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You might say that Ben Carson took some time off to reflect on his life.
Ben—a former New York detective, former alcoholic, former good husband and father—has been a mess ever since he accidentally killed a fellow police officer. That's not something you can just "get over," Ben says, and he acknowledges that the last few months have been tough on everyone. He's sleeping on his sister's couch these days—not at home with his wife and kids—and his behavior is still a bit erratic.
But Ben tells wife, Amy, "I'm doing everything I can to get back on my feet again." He swears he hasn't had a drink in three months (though he's taking some serious prescriptions to keep off the stuff), he's trying to stay a little more composed around Amy (who makes him nervous) and he even got a new job (as a night watchman) to help make ends meet.
Which is all dandy. Just dandy.
Or it would've been, had Ben wound up with Ben Stiller's job at the nearby natural history museum (à la Night at the Museum). Instead, Ben guards a deserted department store that was gutted by fire a few years back, killing scores of shoppers and leaving the interior as creepy as a crispy coffin. No one's bothered to even loot the place, meaning the display cases, dressing room curtains and a veritable army of charred mannequins are all still there, solemnly watching hapless night watchmen.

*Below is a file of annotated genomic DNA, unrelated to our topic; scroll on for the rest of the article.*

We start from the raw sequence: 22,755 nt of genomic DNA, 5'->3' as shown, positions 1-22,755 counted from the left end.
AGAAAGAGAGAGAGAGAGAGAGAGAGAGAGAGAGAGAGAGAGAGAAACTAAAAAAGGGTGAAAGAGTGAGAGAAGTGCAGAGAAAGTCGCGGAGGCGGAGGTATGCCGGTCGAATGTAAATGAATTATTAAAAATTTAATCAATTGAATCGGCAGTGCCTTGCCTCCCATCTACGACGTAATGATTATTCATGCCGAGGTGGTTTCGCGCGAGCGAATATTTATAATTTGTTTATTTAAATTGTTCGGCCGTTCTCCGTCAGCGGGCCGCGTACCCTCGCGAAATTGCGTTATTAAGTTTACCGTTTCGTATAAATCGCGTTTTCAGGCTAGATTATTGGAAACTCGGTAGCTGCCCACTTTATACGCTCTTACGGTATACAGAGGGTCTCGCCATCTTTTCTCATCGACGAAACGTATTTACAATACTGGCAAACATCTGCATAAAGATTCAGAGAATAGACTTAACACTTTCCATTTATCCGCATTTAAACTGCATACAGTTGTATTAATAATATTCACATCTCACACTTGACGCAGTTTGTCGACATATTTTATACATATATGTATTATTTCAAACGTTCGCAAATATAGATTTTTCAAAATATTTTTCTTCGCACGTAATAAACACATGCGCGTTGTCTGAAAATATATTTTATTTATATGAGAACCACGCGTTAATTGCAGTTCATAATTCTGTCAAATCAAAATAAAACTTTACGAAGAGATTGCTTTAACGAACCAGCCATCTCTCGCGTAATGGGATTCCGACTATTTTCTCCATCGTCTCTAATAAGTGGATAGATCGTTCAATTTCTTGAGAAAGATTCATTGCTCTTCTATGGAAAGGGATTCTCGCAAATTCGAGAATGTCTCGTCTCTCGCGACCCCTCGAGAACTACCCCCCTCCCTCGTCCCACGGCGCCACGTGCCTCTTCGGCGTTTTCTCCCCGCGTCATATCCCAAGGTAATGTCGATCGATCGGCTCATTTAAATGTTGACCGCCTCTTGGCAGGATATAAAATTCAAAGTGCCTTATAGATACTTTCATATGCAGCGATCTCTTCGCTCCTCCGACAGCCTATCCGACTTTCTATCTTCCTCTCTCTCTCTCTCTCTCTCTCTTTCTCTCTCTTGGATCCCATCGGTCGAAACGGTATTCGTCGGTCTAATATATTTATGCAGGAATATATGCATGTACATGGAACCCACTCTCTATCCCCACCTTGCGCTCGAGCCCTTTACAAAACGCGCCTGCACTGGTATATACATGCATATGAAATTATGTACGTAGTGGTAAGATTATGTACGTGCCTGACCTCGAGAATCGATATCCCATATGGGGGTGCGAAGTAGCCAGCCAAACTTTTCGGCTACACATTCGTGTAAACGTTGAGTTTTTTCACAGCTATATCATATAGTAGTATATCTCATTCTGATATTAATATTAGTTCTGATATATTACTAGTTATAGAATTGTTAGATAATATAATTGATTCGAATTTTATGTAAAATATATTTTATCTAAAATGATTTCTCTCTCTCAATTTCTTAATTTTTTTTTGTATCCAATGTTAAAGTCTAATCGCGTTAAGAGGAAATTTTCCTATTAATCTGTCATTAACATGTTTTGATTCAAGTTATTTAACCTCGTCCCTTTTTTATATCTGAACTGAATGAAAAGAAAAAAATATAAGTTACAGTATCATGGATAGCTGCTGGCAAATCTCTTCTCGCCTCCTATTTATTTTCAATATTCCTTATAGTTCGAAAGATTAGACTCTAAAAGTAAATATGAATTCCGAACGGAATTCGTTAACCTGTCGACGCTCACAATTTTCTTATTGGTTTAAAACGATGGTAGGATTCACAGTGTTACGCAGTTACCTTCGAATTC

Ben isn't so worried about the mannequins, though. What really freaks him out are the department store mirrors—and it's not because he hates the way they make his thighs look in his work outfit. No, these mirrors seem to be watching him—sometimes showing him things he'd rather not see, making him feel things he'd rather not feel. Odd, isn't it, how the mirrors are in such pristine condition when the rest of the place is such a dive? Turns out, the previous night watchmen had taken to obsessively polishing them, almost as if his life depended on it.
He stopped when he killed himself—slashing his own throat in a subway restroom. The weapon? A shard of broken mirror.
Ben loves his wife and kids. Amy loves her husband and kids. The kids love their mom and dad (though they do wonder why Daddy barges into their house and paints all their mirrors with green latex). It's a very loving family. And they're willing to go to extreme lengths to protect one another from malevolent mirrors.
At first, when Ben starts babbling about how the mirrors are out to get him and his family, the people closest to him figure he's lost whatever remained of his mental marble collection. But we learn that the mirrors are a window to another realm, and that the force (or forces?) on the other side could well be demonic.